Proposals on religious freedom/same-sex adoption, school property taxes advancing in Legislature

Nebraska Legislature Friday (Photo by Fred Knapp, NET News)
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March 18, 2016 - 4:55pm

A bill supporters say protects religious freedom, but opponents say discriminates against same-sex foster and adoptive parents, advanced from a deeply divided Judiciary Committee, while a proposal aimed at holding down school property taxes is also moving ahead in the Nebraska Legislature.


The Judiciary Committee voted 5-3 Friday to advance what sponsoring Sen. Mark Kolterman is calling the "Child Placement Services Preservation Act." It says the state should not act against religiously-based agencies it contracts with to recruit foster and adoptive parents, if those agencies are following sincerely held religious beliefs – for example, by declining to recruit same-sex couples as adoptive parents.

Sen. Patty Pansing Brooks, one of whose children is gay, says supporters of the bill are engaging in discrimination. "They do not care whether or not I get to be a grandmother, and whether or not I get to enjoy the fulfilment of the life cycle with my son’s children," she said.

Sen. Bob Krist, who supports Kolterman’s bill, says Pansing Brooks is missing the point. "That’s not what I’m saying at all. It’s as if one of us thought that the only person that had any gay relatives was her," Krist said. "I’m not begrudging any person from adopting a child as long as they can provide that child with a proper home and upbringing."

Krist said the point of the legislation is that "religious-based organizations that are in the placement business do not want to violate their own morals or codes or religious based convictions in order to comply with placing children."

Pansing Brooks said that’s fine, but not at public expense. "They are welcome to practice their faith. I am happy to have them practice their faith, and have businesses that allow them to practice their faith. But they should not be receiving state dollars," she said.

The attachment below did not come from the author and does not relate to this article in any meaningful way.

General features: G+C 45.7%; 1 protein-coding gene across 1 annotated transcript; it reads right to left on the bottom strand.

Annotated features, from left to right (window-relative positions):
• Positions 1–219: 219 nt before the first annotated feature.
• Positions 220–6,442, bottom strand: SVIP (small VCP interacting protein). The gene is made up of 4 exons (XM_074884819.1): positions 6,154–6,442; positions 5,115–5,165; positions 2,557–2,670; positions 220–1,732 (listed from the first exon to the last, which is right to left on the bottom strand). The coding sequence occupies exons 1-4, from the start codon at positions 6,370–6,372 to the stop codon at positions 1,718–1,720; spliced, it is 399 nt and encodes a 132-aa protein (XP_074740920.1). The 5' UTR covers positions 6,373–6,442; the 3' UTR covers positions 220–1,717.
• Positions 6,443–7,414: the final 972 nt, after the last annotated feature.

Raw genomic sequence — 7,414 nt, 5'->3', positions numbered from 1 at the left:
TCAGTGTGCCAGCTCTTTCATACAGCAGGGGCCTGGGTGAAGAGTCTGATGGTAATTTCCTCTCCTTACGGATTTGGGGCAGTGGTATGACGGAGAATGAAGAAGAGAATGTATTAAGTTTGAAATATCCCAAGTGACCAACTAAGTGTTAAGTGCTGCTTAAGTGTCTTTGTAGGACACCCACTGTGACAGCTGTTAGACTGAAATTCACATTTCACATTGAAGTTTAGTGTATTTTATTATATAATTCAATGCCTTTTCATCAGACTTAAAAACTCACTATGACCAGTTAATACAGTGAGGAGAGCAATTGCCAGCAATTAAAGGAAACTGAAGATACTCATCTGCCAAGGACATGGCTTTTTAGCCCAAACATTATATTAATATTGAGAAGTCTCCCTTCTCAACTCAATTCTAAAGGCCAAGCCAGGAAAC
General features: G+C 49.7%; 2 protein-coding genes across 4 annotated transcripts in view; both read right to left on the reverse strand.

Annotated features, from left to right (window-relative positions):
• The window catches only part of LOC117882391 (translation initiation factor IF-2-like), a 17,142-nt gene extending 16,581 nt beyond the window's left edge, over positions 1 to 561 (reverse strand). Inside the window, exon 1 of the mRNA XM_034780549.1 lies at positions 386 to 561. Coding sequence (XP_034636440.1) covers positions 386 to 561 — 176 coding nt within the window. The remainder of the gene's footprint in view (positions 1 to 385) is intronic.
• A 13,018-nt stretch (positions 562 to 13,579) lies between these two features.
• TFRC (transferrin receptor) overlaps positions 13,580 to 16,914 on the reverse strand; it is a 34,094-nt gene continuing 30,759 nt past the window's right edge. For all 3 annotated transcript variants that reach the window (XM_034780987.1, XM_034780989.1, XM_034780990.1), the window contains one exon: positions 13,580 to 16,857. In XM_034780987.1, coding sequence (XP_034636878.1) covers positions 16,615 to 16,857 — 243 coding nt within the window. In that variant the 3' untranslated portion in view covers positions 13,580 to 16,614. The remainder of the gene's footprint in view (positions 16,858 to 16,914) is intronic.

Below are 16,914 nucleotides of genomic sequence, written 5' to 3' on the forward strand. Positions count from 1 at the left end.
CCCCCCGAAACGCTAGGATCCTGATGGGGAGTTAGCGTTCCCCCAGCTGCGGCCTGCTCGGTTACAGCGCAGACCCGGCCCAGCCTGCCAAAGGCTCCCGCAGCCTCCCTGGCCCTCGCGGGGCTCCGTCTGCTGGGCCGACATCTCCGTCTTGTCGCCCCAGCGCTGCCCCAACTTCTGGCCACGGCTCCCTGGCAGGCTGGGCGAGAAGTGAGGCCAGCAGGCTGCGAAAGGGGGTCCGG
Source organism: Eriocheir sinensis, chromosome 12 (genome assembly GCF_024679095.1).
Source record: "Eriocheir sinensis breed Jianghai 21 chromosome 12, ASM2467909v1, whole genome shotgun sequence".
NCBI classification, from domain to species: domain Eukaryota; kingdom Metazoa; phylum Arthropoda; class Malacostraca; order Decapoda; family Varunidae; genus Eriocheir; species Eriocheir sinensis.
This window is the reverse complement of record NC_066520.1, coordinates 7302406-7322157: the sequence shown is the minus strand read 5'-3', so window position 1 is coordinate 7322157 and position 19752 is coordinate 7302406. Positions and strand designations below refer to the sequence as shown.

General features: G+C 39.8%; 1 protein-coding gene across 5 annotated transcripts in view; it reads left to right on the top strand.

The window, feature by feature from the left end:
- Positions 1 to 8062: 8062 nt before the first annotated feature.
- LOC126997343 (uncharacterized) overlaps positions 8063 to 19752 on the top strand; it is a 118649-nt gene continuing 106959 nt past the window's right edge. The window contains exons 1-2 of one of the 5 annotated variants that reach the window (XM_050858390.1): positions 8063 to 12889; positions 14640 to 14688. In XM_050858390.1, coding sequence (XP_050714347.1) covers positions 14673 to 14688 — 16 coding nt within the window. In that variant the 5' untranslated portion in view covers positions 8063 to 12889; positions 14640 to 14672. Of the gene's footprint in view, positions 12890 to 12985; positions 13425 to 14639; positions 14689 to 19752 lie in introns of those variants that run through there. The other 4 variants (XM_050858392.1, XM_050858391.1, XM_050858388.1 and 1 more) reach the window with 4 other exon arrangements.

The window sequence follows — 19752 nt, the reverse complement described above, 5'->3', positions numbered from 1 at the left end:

Opponents of the bill say enacting it would put the state at risk of losing millions of dollars it gets every year from the federal government. Nebraska Attorney General Doug Peterson disagrees. And Judiciary Committee Chairman Sen. Les Seiler says that’s good enough for the committee to advance the bill. "We asked for an attorney general’s opinion, got it, and he …basically says there’s no liability," Seiler said, adding "with that, we moved forward.

Pansing Brooks disagrees with that opinion, and with the message she says the legislation sends about the state. "This kind of policy continues to encourage bright, fabulous people to just move away from Nebraska," she declared.

Krist says the legislation merely protects a system of both religiously-based and secular agencies that he says works well. "I know of several situations where one of those agencies said ‘I’m sorry, I can’t help you,’ but picked up the phone and called the agency that could. So I think there’s a great relationship between those agencies right now that will not be encumbered by the fact that we potentially will have this discussion on the (legislative) floor.

The key word there is "potentially." Only 15 business days remain in this year’s legislative session, and Speaker Galen Hadley says it remains to be seen whether there’ll be enough time to debate Kolterman’s bill this year.

Meanwhile, the Education Committee has advanced a proposal dealing with school property taxes. One part tightens limits on how much school districts can spend for bond issues on things like environmental hazards or accessibility improvements. Another part eliminates a penalty schools pay if their property tax levy drops below about 95 cents per $100 of assessed value – that’s the equivalent of $950 of property taxes a year, on a $100,000 house.

Committee Chair Sen. Kate Sullivan says that penalty gives some districts an incentive to levy more property taxes than they might otherwise need. "If a district no longer has that expectation that ‘we have to stay at 95 cents to capture that state aid, then they may very well drop their levy," Sullivan said.

The Nebraska Department of Education says 32 of the state’s 245 school districts have levies within a penny of 95 cents. (For a list of those districts, click here).

 

 

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